Node.js User Authentication with Bcrypt

In this lesson, we will be allowing users to create accounts, disguising their passwords to prevent hackers from stealing them, saving the accounts in a MongoDB database, and allowing users to log in with their account info.

In your project directory in Terminal, use this command to create a package.json file for your project

npm init -y

Any project that is using Node.js needs a package.json file. The file contains the project’s dependencies, source control information, and specific metadata.

Now install all the packages that our project will need using npm.

npm i express body-parser ejs mongoose bcrypt

I will show you how to set up the app.js file, but you’ll have to design the ejs (or html) and css files on your own.

In general, though, you’ll want to include something like this in your login & signup files:

<form action="/login" method="POST">
   <div class="form-group">
       <label for="email">Email</label>
       <input type="email" class="form-control" name="username">
   <div class="form-group">
        <label for="password">Password</label>
        <input type="password" class="form-control" name="password">
   <button type="submit" class="btn btn-dark">Login</button>

You will need a form that has an action parameter that posts to a route. You will take the user’s input using named input tags that can be referenced in the server file.

In your app.js file, require all the packages we installed earlier. Also create a saltRounds variable and set it to 10. We will use it later to salt our passwords.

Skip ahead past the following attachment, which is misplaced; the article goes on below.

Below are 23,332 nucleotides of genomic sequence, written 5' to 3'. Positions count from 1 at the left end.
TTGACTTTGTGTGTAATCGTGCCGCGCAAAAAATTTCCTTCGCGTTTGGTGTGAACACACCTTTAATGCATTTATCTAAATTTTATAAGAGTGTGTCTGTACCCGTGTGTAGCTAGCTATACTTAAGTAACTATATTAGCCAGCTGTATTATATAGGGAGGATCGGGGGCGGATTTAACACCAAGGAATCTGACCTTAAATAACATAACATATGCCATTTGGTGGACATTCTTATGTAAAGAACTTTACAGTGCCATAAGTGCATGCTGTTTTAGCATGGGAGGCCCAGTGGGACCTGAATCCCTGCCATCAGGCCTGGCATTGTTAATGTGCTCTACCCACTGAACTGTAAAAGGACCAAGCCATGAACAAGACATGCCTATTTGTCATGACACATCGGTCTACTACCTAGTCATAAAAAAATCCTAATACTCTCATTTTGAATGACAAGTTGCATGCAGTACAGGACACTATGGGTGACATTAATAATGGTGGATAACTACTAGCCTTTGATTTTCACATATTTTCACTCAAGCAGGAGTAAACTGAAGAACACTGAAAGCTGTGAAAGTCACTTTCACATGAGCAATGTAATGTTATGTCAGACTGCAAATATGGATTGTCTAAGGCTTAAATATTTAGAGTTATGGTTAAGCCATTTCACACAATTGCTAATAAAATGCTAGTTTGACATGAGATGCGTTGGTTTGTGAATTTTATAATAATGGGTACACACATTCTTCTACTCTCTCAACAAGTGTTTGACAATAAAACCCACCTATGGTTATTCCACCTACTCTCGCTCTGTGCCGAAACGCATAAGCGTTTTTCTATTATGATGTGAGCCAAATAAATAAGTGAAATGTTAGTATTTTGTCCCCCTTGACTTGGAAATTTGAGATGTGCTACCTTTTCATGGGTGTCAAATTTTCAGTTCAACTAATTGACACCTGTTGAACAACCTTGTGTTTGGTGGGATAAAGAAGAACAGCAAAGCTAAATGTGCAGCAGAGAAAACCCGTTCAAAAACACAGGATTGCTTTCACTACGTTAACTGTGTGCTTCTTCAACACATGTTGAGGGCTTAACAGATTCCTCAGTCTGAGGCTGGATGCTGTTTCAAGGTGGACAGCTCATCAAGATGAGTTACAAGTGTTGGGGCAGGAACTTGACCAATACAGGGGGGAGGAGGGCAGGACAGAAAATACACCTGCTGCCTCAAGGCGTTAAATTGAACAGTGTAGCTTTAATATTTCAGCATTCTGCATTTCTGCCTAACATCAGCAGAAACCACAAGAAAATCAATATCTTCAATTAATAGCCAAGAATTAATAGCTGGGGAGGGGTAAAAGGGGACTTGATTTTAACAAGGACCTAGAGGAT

const express = require("express");
const bodyParser = require("body-parser");
const ejs = require("ejs");
const mongoose = require("mongoose");
const bcrypt = require("bcrypt");
const saltRounds = 10;

More standard setup:

const app = express();

app.set('view engine', 'ejs');
  extended: true

mongoose.connect("mongodb://localhost:27017/authtestDB", {useNewUrlParser: true});

Create the User Model in MongoDB:

const userSchema = new mongoose.Schema ({
  email: String,
  password: String

const User = new mongoose.model("User", userSchema);

Set up the get routes so users can get to the different pages:

app.get("/", function(req, res){

app.get("/login", function(req, res){

app.get("/register", function(req, res){

Handle users entering their information into the login and register forms:

Posting to the Register Route

As you can see, we are using the bcrypt hash function. The function takes in the password given by the user in the request, the number of salt rounds (defined above), or times we want our password to be salted , and a callback function that can either return an error or the hashed (encrypted) password.

A new user based on our Mongo User Model is created using the username from the request and the encrypted password. Then, that user is saved into the MongoDB. If successful, the server will navigate the user to pages that require authentication."/register", function(req, res){
  bcrypt.hash(req.body.password, saltRounds, function(err, hash) {
    const newUser =  new User({
      email: req.body.username,
      password: hash
      if (err) {
      } else {

Posting to the Login Route

First, using the findOne function, we see if there are any emails in our database that match the one inputted by the user. This findOne function can return either an error or a found user/ matching user. If a user is found for the inputted email, bcrypt will proceed to compare the inputted password with the password for the email in the database. If it’s another match (result === true), the server will navigate the user to pages that require authentication."/login", function(req, res){
  const username = req.body.username;
  const password = req.body.password;

  User.findOne({email: username}, function(err, foundUser){
    if (err) {
    } else {
      if (foundUser) {, foundUser.password, function(err, result) {
          if (result === true) {

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